College media need a mobile site optimized for smartphones

In a previous post about “digital first” strategy for student newspapers, I said a digital strategy involves all three platforms: print, web and mobile. At issue here is that regular websites need to be optimized for mobile viewing – a “web” site is optimized for computer monitors, and it does not function equally well on the smaller smartphone screens.

Why bother about mobile site? That’s where the growth is. In describing digital strategies at Wall Street Journal, digital managing editor Narisetti says:

the device that currently makes up the largest proportion of WSJ’s traffic is the smartphone – which is the platform providing the fastest growth – especially from Android handsets.

Look at the screenshot of and how the same site looks on an iPhone 4S screen. Philadelphia Neighborhoods is a student-run news site sponsored by the journalism department at Temple University.



phillymobileWhen you launch the mobile browser on your smartphone, such as Safari on iPhone, and enter the website address for Philadelphia Neighborhoods, you will see the same website being displayed.

The biggest issue with this mobile site design is functionality and user experience – you have to constantly pin/zoom/pan on the small screen to view specific contents; if you want to navigate from section to section, you will have to zoom all the way in on the menu bar, carefully tap a menu item, and zoom in/out again on the new page.

Obviously, we need a site that is tuned up for mobile devices – for instance, the fashion brand Burberry has a website that adapts itself to mobile screens.

Below is a screenshot of Burberry website homepage, as well as screenshots of the same site on iPhone 4S. When you enter into iPhone Safari browser, the site automatically adapts itself to fit the iPhone screen – it will look a little differently on other mobile devices such as an Android smartphone. In other words, the regular website will respond differently to different mobile devices, and this approach is called “responsive design.”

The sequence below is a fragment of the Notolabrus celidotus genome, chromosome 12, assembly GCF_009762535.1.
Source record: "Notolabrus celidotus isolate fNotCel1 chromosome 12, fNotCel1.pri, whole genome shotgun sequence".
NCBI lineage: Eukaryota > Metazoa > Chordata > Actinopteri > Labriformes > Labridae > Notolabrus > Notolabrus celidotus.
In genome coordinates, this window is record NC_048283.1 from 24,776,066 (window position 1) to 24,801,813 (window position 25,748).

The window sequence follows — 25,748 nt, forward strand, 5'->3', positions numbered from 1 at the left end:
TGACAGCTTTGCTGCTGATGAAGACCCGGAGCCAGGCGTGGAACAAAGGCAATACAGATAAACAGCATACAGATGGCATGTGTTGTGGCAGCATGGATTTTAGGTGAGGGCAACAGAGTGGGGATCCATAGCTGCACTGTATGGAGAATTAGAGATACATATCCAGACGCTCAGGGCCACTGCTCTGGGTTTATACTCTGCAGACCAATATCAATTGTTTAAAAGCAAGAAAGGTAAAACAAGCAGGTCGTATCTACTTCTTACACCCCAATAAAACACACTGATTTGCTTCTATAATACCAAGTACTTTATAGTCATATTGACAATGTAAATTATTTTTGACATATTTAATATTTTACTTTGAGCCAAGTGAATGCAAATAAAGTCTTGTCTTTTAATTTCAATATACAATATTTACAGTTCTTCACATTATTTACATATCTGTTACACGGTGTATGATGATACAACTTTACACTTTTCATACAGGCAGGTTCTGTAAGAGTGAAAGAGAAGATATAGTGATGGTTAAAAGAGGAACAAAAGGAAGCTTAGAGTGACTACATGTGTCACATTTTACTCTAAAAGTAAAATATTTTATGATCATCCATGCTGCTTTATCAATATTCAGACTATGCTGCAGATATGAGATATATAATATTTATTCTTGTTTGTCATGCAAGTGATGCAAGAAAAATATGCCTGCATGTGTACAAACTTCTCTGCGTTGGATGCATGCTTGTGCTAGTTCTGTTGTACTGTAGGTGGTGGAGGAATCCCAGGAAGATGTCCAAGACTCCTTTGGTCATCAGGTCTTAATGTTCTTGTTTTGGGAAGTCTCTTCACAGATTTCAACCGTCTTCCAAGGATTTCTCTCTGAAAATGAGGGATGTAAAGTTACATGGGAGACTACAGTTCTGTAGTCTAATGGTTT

burberry web

Some college media have also adopted a “responsive design” approach for their websites. CU-Citizen Access, a community news site run by the journalism department at UIUC, features such a design. Below are the screenshot of the website homepage, and three screenshots of the mobile site:

CU CitizenAccess web

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Stay tuned for another post in which I will discuss the different approaches to mobile site design: HTML5 vs native apps.

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About Mu Lin

Dr. Mu Lin is a digital journalism professional and educator in New Jersey, United States. Dr. Lin manages an online marketing company. He also manages MulinBlog Online J-School (, a free online journalism training program, which offers courses such as Audio Slideshow Storytelling; Introduction to Social Media Marketing; Writing for the Web; Google Mapping for Communicators; Introduction to Data Visualization; Introduction to Web Metrics and Google Analytics.
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3 Responses to College media need a mobile site optimized for smartphones

  1. Bryan Murley says:

    For the record, Philadelphia Neighborhoods uses WordPress, and there are a variety of plug-ins that will deliver mobile-optimized viewing for non-responsive themes.

    • mulinblog says:

      Thanks for the comment. How do you tell they use WordPress? I know theirs must be running a CMS but just cannot tell which one it is.

      • Bryan Murley says:

        Usually, if you view the HTML source code for the front page of the site in question, if they use WP and they haven’t changed the folder structure, you’ll see folders like “wp-content/plugins”. Some sites mark clearly that they’re WP in the footer, but it can take some sleuthing.

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